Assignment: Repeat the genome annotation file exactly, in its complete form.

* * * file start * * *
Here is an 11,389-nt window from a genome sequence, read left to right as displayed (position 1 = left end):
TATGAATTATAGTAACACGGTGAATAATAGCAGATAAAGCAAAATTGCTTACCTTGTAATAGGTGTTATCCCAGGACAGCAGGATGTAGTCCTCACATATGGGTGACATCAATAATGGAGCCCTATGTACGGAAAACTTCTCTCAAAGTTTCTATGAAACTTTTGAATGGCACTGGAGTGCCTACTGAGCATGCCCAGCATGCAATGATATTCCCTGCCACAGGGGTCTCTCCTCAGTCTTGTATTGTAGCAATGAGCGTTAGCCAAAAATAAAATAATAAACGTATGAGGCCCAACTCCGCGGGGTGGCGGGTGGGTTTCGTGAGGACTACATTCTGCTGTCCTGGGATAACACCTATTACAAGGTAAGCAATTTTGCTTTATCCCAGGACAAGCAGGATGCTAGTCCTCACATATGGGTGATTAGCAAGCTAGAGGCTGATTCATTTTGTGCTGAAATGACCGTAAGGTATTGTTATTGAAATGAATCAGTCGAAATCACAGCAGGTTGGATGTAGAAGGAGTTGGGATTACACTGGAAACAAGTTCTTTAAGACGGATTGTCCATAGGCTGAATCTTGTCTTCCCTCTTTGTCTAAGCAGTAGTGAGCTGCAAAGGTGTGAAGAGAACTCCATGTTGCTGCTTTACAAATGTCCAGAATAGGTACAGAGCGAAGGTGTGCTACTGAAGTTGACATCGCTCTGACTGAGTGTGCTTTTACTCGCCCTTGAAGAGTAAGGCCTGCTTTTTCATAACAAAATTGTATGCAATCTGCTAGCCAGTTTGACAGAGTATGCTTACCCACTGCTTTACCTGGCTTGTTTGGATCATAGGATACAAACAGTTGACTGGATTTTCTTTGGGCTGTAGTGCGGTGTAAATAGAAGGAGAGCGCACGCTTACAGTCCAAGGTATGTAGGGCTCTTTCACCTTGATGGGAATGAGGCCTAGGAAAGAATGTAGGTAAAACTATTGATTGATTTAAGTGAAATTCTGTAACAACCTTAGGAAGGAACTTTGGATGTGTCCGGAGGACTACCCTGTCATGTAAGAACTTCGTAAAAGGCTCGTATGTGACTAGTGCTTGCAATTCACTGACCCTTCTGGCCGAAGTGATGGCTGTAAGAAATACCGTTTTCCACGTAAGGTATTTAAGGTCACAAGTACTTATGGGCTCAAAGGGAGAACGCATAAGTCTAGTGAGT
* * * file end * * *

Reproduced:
Here is an 11,389-nt window from a genome sequence, read left to right as displayed (position 1 = left end):
TATGAATTATAGTAACACGGTGAATAATAGCAGATAAAGCAAAATTGCTTACCTTGTAATAGGTGTTATCCCAGGACAGCAGGATGTAGTCCTCACATATGGGTGACATCAATAATGGAGCCCTATGTACGGAAAACTTCTCTCAAAGTTTCTATGAAACTTTTGAATGGCACTGGAGTGCCTACTGAGCATGCCCAGCATGCAATGATATTCCCTGCCACAGGGGTCTCTCCTCAGTCTTGTATTGTAGCAATGAGCGTTAGCCAAAAATAAAATAATAAACGTATGAGGCCCAACTCCGCGGGGTGGCGGGTGGGTTTCGTGAGGACTACATTCTGCTGTCCTGGGATAACACCTATTACAAGGTAAGCAATTTTGCTTTATCCCAGGACAAGCAGGATGCTAGTCCTCACATATGGGTGATTAGCAAGCTAGAGGCTGATTCATTTTGTGCTGAAATGACCGTAAGGTATTGTTATTGAAATGAATCAGTCGAAATCACAGCAGGTTGGATGTAGAAGGAGTTGGGATTACACTGGAAACAAGTTCTTTAAGACGGATTGTCCATAGGCTGAATCTTGTCTTCCCTCTTTGTCTAAGCAGTAGTGAGCTGCAAAGGTGTGAAGAGAACTCCATGTTGCTGCTTTACAAATGTCCAGAATAGGTACAGAGCGAAGGTGTGCTACTGAAGTTGACATCGCTCTGACTGAGTGTGCTTTTACTCGCCCTTGAAGAGTAAGGCCTGCTTTTTCATAACAAAATTGTATGCAATCTGCTAGCCAGTTTGACAGAGTATGCTTACCCACTGCTTTACCTGGCTTGTTTGGATCATAGGATACAAACAGTTGACTGGATTTTCTTTGGGCTGTAGTGCGGTGTAAATAGAAGGAGAGCGCACGCTTACAGTCCAAGGTATGTAGGGCTCTTTCACCTTGATGGGAATGAGGCCTAGGAAAGAATGTAGGTAAAACTATTGATTGATTTAAGTGAAATTCTGTAACAACCTTAGGAAGGAACTTTGGATGTGTCCGGAGGACTACCCTGTCATGTAAGAACTTCGTAAAAGGCTCGTATGTGACTAGTGCTTGCAATTCACTGACCCTTCTGGCCGAAGTGATGGCTGTAAGAAATACCGTTTTCCACGTAAGGTATTTAAGGTCACAAGTACTTATGGGCTCAAAGGGAGAACGCATAAGTCTAGTGAGT